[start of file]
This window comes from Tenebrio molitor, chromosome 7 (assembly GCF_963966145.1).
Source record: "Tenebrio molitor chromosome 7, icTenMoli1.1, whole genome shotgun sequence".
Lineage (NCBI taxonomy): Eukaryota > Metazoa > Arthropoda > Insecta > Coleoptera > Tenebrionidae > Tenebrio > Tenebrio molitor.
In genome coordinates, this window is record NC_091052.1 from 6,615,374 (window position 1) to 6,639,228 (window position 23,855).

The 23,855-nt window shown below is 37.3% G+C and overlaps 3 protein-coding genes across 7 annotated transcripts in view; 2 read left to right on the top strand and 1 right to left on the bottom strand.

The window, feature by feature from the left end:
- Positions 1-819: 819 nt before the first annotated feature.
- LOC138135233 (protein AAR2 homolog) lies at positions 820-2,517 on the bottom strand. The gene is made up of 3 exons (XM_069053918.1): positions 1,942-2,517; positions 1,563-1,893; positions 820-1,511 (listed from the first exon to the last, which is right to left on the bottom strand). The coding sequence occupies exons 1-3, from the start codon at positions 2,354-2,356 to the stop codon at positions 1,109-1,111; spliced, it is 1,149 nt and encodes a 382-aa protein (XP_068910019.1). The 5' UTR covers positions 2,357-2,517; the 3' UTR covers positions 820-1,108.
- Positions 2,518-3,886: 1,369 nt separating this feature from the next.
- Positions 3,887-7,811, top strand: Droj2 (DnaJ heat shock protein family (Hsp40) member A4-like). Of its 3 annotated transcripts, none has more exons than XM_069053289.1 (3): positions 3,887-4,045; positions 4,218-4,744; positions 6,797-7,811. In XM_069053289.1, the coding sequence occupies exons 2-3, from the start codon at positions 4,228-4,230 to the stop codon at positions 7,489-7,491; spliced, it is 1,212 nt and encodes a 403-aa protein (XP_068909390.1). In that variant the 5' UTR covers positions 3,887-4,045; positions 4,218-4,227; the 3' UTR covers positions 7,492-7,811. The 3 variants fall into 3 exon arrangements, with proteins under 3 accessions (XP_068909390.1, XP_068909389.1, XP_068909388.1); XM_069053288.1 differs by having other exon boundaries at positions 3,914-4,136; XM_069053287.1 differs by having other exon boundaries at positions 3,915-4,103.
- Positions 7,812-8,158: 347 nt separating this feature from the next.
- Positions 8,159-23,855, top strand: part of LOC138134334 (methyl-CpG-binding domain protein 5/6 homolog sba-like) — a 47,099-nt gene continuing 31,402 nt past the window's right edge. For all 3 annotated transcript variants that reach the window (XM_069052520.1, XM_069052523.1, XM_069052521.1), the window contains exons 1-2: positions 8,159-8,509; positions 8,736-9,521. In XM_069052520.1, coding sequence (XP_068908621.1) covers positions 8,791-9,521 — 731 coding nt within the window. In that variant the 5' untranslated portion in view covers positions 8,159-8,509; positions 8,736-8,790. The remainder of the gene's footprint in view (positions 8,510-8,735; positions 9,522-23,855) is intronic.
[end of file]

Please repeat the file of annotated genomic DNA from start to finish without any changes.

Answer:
This window comes from Tenebrio molitor, chromosome 7 (assembly GCF_963966145.1).
Source record: "Tenebrio molitor chromosome 7, icTenMoli1.1, whole genome shotgun sequence".
Lineage (NCBI taxonomy): Eukaryota > Metazoa > Arthropoda > Insecta > Coleoptera > Tenebrionidae > Tenebrio > Tenebrio molitor.
In genome coordinates, this window is record NC_091052.1 from 6,615,374 (window position 1) to 6,639,228 (window position 23,855).

The 23,855-nt window shown below is 37.3% G+C and overlaps 3 protein-coding genes across 7 annotated transcripts in view; 2 read left to right on the top strand and 1 right to left on the bottom strand.

The window, feature by feature from the left end:
- Positions 1-819: 819 nt before the first annotated feature.
- LOC138135233 (protein AAR2 homolog) lies at positions 820-2,517 on the bottom strand. The gene is made up of 3 exons (XM_069053918.1): positions 1,942-2,517; positions 1,563-1,893; positions 820-1,511 (listed from the first exon to the last, which is right to left on the bottom strand). The coding sequence occupies exons 1-3, from the start codon at positions 2,354-2,356 to the stop codon at positions 1,109-1,111; spliced, it is 1,149 nt and encodes a 382-aa protein (XP_068910019.1). The 5' UTR covers positions 2,357-2,517; the 3' UTR covers positions 820-1,108.
- Positions 2,518-3,886: 1,369 nt separating this feature from the next.
- Positions 3,887-7,811, top strand: Droj2 (DnaJ heat shock protein family (Hsp40) member A4-like). Of its 3 annotated transcripts, none has more exons than XM_069053289.1 (3): positions 3,887-4,045; positions 4,218-4,744; positions 6,797-7,811. In XM_069053289.1, the coding sequence occupies exons 2-3, from the start codon at positions 4,228-4,230 to the stop codon at positions 7,489-7,491; spliced, it is 1,212 nt and encodes a 403-aa protein (XP_068909390.1). In that variant the 5' UTR covers positions 3,887-4,045; positions 4,218-4,227; the 3' UTR covers positions 7,492-7,811. The 3 variants fall into 3 exon arrangements, with proteins under 3 accessions (XP_068909390.1, XP_068909389.1, XP_068909388.1); XM_069053288.1 differs by having other exon boundaries at positions 3,914-4,136; XM_069053287.1 differs by having other exon boundaries at positions 3,915-4,103.
- Positions 7,812-8,158: 347 nt separating this feature from the next.
- Positions 8,159-23,855, top strand: part of LOC138134334 (methyl-CpG-binding domain protein 5/6 homolog sba-like) — a 47,099-nt gene continuing 31,402 nt past the window's right edge. For all 3 annotated transcript variants that reach the window (XM_069052520.1, XM_069052523.1, XM_069052521.1), the window contains exons 1-2: positions 8,159-8,509; positions 8,736-9,521. In XM_069052520.1, coding sequence (XP_068908621.1) covers positions 8,791-9,521 — 731 coding nt within the window. In that variant the 5' untranslated portion in view covers positions 8,159-8,509; positions 8,736-8,790. The remainder of the gene's footprint in view (positions 8,510-8,735; positions 9,522-23,855) is intronic.